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Post Info TOPIC: CF 01


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Posts: 266
Date:
CF 01


CF 1. Convertible. Now automatic. Reg. No. LPH 800 D
Status: Active 2003. Canada.

First prototype with aluminium body.



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Posts: 266
Date:

"Road & Track" "Driving Impressions" Tony Hogg. Dec. 1966 - CF 1





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-- Edited by Classicus at 12:41, 2009-03-02

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Posts: 266
Date:

1. CF 1. LPH 800 D Convertible
Status: Unknown. USA

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Updated 4th March 2017

http://www.acownersclub.co.uk/forum/topic.asp?TOPIC_ID=4563

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Starred in the "The Avengers". First shown on British TV - 15 January 1969.


Silverstone. Autocar Track Test
Apr. 1967.



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http://www.imcdb.org/vehicle.php?id=13910&PHPSESSID=d5ee2491a4e895ec9430c1e0427b4278

This particular car was the sole prototype built by Pietro Frua in Turin and then became the factory demonstrator for AC Cars. Carrying the chassis number CF1 (CF for Carosserie Frua), it made its debut at the 1965 Motor Show at Earl's Court, London and was registered shortly thereafter with the Surrey number LPH800D. It saw very active service in a variety of roles including brochure photography car, test mule and (as the then only available) road test car, with an excellent review in the December 1966 edition of 'Car' magazine, including a particularly moody front cover shot.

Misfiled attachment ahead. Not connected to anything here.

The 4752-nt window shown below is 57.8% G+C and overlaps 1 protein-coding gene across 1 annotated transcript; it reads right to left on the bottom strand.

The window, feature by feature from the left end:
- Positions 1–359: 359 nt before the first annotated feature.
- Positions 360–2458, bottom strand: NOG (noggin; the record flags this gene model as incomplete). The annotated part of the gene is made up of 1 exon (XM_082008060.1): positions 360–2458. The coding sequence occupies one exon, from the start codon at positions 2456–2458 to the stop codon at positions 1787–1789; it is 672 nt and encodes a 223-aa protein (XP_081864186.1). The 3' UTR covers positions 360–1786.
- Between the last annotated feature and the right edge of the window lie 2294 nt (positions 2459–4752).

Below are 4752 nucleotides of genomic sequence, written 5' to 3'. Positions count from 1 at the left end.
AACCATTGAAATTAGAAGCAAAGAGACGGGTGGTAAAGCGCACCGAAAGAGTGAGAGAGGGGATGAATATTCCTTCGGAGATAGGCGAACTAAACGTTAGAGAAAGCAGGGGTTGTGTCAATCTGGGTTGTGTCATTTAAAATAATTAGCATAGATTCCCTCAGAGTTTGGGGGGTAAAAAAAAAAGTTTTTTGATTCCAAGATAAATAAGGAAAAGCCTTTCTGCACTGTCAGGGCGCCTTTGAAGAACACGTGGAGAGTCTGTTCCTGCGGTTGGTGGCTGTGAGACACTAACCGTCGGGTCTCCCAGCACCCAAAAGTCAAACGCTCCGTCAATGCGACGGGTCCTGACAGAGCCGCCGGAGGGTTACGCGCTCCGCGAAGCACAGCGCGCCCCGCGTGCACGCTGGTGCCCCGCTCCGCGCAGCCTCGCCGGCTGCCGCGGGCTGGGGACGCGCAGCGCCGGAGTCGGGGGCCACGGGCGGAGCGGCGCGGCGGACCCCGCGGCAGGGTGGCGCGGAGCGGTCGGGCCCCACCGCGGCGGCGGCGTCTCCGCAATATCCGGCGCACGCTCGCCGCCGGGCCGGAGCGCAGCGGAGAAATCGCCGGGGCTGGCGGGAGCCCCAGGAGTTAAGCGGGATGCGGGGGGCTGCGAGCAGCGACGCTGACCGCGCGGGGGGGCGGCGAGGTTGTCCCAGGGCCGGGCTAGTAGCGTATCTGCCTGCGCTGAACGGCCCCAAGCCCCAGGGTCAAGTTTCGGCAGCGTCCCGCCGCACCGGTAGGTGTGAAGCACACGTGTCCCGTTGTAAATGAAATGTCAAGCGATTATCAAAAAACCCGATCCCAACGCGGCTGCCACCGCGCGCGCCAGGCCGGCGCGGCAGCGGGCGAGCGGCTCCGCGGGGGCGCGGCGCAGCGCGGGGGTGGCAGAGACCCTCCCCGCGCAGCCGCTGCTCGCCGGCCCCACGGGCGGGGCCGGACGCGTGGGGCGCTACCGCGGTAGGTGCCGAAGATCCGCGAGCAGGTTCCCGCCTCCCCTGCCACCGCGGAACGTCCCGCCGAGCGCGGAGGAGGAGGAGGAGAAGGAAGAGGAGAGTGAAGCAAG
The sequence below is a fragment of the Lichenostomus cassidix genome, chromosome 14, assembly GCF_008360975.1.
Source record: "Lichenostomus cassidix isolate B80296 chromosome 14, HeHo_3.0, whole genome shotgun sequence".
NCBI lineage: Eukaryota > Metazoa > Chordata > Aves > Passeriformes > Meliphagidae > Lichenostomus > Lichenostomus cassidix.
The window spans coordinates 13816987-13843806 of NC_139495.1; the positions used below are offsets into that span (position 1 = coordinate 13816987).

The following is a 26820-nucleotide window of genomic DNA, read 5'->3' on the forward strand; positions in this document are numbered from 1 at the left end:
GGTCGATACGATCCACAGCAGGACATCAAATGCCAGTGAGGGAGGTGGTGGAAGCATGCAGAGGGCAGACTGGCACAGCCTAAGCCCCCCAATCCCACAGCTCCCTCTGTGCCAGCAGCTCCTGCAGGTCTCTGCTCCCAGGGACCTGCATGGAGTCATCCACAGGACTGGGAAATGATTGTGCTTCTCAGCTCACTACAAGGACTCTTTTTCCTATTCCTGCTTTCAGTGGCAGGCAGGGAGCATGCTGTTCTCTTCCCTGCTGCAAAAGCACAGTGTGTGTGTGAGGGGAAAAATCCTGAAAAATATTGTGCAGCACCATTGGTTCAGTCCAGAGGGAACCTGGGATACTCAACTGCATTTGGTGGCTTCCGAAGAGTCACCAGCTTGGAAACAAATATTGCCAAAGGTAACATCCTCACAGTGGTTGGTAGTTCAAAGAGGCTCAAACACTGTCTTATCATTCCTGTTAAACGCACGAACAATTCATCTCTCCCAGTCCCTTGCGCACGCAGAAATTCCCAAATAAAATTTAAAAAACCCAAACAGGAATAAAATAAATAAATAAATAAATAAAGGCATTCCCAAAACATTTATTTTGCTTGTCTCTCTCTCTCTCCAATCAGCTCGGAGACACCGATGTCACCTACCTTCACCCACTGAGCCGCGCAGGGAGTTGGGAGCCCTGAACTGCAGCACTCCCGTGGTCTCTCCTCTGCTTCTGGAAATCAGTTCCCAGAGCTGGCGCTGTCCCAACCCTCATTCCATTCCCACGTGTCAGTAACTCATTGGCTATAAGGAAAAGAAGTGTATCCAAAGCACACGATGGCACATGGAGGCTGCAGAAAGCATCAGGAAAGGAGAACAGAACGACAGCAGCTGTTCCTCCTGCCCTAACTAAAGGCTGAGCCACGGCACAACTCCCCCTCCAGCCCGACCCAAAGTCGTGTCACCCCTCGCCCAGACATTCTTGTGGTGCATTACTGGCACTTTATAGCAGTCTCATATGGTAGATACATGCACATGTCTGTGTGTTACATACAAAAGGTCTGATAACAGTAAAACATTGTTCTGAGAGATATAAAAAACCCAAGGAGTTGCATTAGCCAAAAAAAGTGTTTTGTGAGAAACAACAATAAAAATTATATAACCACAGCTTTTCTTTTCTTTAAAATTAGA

Very early on, the car was initially marketed as an AC 427 and the earliest AC produced press material did refer to the car as exactly that, but subsequent cars after CF7 were referred to as 428's, after the capacity of the Ford engine then fitted as standard to all sporting AC's. The 427 'side oiler' was significantly more expensive to source from Dearborn, and AC (or more accurately, Carroll Shelby Automotive) were notorious for occasionally fitting these cheaper 428 'Police Interceptor' units into Cobras unbeknownst to unsuspecting owners; and ultimately all subsequent Frua bodied ACs had this cheaper engine fitted.